This post has been updated with Barr’s new comment.

It has been eight months since Trump lawyer Sidney Powell promised to unleash the “Kraken” — i.e. incontrovertible evidence that the 2020 presidential election was stolen. It still hasn’t arrived, nor has anything even close to it. Powell, who is facing a lawsuit from a voting-machine company, has effectively suggested in court that she was just saying stuff. Now, she and other lawyers involved face potential sanction for their sloppy advocacy.

But for some reason, none of that has deterred the many, many stolen-election true believers in the GOP. You’d think at some point they’d resent those who promised so much and delivered so little. But it hasn’t happened.

A big reason: They are continually served up thin gruel to keep the con going. And former president Donald Trump delivered a heaping serving of that thin gruel Monday.

Trump has over the past 10 days previewed a new angle in his long-running, quixotic quest to vindicate his voter-fraud claims. He said at a rally in Florida on July 3 that a U.S. attorney appointed by his administration was prohibited from examining claims of voter fraud in Philadelphia. (“That’s a big statement,” Trump said, adding: “Could you imagine this?”) He followed that up Sunday at the Conservative Political Action Conference (CPAC) by again citing the alleged stifling of the U.S. attorney for the Eastern District of Pennsylvania, Bill McSwain, and suggesting a letter was involved.

“This just came out in a letter,” Trump said. “We have a letter. You’ll have to get it from him. Because I want to stay out of it. Get if from the U.S. attorney. I’m sure he’d be willing to provide it.”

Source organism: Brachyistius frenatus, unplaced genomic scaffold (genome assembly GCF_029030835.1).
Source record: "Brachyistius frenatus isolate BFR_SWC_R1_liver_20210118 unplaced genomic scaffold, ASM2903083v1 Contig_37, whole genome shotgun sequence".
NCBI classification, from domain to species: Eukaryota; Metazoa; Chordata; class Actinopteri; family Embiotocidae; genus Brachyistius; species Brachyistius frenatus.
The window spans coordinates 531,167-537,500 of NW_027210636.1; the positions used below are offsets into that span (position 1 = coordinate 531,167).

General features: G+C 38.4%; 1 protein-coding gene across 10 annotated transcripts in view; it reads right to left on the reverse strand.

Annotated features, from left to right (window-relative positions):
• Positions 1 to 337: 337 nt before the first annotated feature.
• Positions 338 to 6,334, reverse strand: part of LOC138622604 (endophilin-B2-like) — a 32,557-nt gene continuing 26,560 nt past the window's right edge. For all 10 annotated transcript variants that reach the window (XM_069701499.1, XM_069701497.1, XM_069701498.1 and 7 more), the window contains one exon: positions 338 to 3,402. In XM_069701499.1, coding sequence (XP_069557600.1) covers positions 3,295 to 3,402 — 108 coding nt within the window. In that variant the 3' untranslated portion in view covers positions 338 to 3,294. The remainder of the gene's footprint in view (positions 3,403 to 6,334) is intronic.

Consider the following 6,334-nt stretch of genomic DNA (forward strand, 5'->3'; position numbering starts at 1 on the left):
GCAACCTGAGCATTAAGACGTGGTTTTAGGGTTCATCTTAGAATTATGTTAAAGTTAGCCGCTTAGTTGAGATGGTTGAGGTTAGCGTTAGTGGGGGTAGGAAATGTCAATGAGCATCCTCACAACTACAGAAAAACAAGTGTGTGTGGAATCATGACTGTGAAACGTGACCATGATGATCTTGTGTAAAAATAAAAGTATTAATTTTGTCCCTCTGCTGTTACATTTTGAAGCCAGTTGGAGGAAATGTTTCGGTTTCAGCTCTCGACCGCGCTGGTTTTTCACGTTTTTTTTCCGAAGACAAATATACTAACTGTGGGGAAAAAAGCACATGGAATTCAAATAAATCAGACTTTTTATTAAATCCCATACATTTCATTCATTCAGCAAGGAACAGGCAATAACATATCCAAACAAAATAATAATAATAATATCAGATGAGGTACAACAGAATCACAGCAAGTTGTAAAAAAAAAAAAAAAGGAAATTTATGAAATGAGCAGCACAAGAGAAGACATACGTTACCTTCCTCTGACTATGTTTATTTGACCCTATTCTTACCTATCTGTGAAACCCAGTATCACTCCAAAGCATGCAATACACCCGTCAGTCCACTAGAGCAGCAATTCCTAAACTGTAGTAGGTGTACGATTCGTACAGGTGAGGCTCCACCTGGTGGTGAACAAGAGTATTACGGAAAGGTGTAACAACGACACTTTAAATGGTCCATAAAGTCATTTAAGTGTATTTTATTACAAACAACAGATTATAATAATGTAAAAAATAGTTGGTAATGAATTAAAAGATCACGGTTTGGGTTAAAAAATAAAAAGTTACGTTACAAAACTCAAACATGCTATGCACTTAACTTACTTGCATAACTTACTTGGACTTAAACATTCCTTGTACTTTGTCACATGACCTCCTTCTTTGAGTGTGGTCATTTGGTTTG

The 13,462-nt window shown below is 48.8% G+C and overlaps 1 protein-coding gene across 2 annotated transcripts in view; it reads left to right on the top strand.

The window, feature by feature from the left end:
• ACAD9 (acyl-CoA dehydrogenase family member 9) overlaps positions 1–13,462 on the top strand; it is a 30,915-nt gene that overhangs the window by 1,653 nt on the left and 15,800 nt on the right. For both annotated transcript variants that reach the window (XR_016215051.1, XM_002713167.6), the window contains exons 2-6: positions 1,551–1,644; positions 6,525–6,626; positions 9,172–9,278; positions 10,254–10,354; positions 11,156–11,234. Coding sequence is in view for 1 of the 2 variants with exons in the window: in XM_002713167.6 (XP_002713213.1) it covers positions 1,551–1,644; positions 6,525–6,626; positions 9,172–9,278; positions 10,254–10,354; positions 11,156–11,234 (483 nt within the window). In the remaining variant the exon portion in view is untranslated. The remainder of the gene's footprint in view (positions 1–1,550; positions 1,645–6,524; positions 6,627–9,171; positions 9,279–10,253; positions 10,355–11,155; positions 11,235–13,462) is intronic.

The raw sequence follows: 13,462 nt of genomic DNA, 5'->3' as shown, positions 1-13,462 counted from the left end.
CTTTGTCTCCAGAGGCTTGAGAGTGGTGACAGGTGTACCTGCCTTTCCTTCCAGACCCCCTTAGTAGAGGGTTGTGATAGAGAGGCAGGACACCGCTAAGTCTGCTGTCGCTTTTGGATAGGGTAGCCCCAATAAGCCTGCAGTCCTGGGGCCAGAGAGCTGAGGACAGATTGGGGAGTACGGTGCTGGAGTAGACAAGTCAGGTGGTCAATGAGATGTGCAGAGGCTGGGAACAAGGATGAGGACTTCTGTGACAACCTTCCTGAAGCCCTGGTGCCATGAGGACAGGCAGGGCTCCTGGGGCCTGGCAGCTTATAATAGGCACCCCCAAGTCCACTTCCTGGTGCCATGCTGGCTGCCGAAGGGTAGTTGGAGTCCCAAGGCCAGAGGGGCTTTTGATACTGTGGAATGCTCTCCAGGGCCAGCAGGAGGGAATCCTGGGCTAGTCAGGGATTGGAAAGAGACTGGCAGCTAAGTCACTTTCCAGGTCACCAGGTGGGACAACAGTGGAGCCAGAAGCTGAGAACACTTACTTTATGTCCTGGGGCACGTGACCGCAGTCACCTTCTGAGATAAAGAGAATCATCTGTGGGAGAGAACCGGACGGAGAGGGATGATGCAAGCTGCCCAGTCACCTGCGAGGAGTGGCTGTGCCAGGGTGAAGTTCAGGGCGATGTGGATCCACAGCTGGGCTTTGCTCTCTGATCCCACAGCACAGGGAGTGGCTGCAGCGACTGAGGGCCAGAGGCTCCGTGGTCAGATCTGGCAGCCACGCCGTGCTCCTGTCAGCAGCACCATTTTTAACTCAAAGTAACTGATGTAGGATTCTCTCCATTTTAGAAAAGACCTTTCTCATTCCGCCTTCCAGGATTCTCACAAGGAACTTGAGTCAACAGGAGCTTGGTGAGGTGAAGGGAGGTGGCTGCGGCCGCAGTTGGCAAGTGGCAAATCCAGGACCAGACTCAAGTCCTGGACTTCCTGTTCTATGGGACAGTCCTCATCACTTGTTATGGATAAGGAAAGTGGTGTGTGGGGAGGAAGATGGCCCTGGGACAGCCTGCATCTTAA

It turns out Trump does want to get involved in it. On Monday night, his team released the letter after all. In it, McSwain claims then-Attorney General William P. Barr directed him not to publicly disclose voter-fraud allegations and to refer them to Pennsylvania Attorney General Josh Shapiro. But he suggests this was bad because Shapiro, a Democrat, predicted before Election Day that Trump would lose Pennsylvania.

“On Election Day and afterwards, our Office received various allegations of voter fraud and election irregularities,” McSwain wrote. “As part of my responsibilities as U.S. Attorney, I wanted to be transparent with the public and, of course, investigate fully any allegations. Attorney General Barr, however, instructed me not to make any public statements or put out any press releases regarding possible election irregularities. I was also given a directive to pass along serious allegations to the State Attorney General for investigation — the same State Attorney General who had already declared that you could not win.”

The letter serves a simple purpose for Trump: to suggest there was maybe actually something there but Barr undercut him in rooting it out. Trump has upped his criticism of Barr ever since Barr was quoted last month comparing Trump’s fraud claims to bovine manure.

The idea that Barr, who took many controversial stands for Trump, was somehow part of the deep state working to ensure Trump’s loss is rich enough. But there are plenty of other reasons the letter is hardly as significant as Trump suggests.

The first reason is the timing and the man who wrote it. The letter is not a contemporaneous account from when these fraud allegations were lodged or when McSwain was allegedly stifled; rather, it’s dated June 9, months after McSwain exited as U.S. attorney.

And McSwain isn’t just a former U.S. attorney; he’s ramping up a campaign for governor of Pennsylvania. The purpose of the letter is very clear: He wants Trump’s endorsement for that campaign.

“Based on my background and experience, I am uniquely positioned to defeat Mr. Shapiro (the likely Democratic candidate) and would welcome the chance to discuss this with you in person,” McSwain says. “I would be honored to have your support.”